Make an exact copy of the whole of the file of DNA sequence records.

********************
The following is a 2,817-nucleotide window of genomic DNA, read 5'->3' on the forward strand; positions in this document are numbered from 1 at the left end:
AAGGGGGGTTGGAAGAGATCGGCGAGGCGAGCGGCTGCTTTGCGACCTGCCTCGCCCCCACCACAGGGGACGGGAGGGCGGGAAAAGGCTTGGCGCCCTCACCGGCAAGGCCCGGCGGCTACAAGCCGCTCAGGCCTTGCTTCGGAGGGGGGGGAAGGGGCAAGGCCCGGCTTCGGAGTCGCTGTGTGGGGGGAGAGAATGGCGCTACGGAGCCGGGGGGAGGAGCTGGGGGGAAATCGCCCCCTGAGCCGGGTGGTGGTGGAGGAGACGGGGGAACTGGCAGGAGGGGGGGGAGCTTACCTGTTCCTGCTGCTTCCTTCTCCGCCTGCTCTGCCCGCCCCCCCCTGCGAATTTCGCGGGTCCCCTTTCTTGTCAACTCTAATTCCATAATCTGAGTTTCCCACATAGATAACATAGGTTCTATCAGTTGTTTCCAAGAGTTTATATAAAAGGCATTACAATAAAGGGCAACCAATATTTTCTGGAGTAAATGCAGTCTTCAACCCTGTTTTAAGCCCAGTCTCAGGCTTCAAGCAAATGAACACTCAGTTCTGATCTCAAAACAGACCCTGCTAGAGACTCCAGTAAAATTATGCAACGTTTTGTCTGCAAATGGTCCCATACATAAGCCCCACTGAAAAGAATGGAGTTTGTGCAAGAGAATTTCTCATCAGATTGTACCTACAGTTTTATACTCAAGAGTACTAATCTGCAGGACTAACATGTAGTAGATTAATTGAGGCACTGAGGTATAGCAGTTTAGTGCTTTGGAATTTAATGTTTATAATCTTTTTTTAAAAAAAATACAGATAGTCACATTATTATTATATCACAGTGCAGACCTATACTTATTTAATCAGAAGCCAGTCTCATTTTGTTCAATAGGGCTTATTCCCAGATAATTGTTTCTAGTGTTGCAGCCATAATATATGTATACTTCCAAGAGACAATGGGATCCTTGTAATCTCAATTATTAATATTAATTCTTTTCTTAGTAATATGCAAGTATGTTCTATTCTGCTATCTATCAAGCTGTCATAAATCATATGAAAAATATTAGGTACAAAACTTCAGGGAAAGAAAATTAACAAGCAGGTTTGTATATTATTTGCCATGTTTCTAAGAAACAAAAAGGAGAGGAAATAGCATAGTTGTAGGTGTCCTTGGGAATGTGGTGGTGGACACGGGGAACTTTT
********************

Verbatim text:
The following is a 2,817-nucleotide window of genomic DNA, read 5'->3' on the forward strand; positions in this document are numbered from 1 at the left end:
AAGGGGGGTTGGAAGAGATCGGCGAGGCGAGCGGCTGCTTTGCGACCTGCCTCGCCCCCACCACAGGGGACGGGAGGGCGGGAAAAGGCTTGGCGCCCTCACCGGCAAGGCCCGGCGGCTACAAGCCGCTCAGGCCTTGCTTCGGAGGGGGGGGAAGGGGCAAGGCCCGGCTTCGGAGTCGCTGTGTGGGGGGAGAGAATGGCGCTACGGAGCCGGGGGGAGGAGCTGGGGGGAAATCGCCCCCTGAGCCGGGTGGTGGTGGAGGAGACGGGGGAACTGGCAGGAGGGGGGGGAGCTTACCTGTTCCTGCTGCTTCCTTCTCCGCCTGCTCTGCCCGCCCCCCCCTGCGAATTTCGCGGGTCCCCTTTCTTGTCAACTCTAATTCCATAATCTGAGTTTCCCACATAGATAACATAGGTTCTATCAGTTGTTTCCAAGAGTTTATATAAAAGGCATTACAATAAAGGGCAACCAATATTTTCTGGAGTAAATGCAGTCTTCAACCCTGTTTTAAGCCCAGTCTCAGGCTTCAAGCAAATGAACACTCAGTTCTGATCTCAAAACAGACCCTGCTAGAGACTCCAGTAAAATTATGCAACGTTTTGTCTGCAAATGGTCCCATACATAAGCCCCACTGAAAAGAATGGAGTTTGTGCAAGAGAATTTCTCATCAGATTGTACCTACAGTTTTATACTCAAGAGTACTAATCTGCAGGACTAACATGTAGTAGATTAATTGAGGCACTGAGGTATAGCAGTTTAGTGCTTTGGAATTTAATGTTTATAATCTTTTTTTAAAAAAAATACAGATAGTCACATTATTATTATATCACAGTGCAGACCTATACTTATTTAATCAGAAGCCAGTCTCATTTTGTTCAATAGGGCTTATTCCCAGATAATTGTTTCTAGTGTTGCAGCCATAATATATGTATACTTCCAAGAGACAATGGGATCCTTGTAATCTCAATTATTAATATTAATTCTTTTCTTAGTAATATGCAAGTATGTTCTATTCTGCTATCTATCAAGCTGTCATAAATCATATGAAAAATATTAGGTACAAAACTTCAGGGAAAGAAAATTAACAAGCAGGTTTGTATATTATTTGCCATGTTTCTAAGAAACAAAAAGGAGAGGAAATAGCATAGTTGTAGGTGTCCTTGGGAATGTGGTGGTGGACACGGGGAACTTTT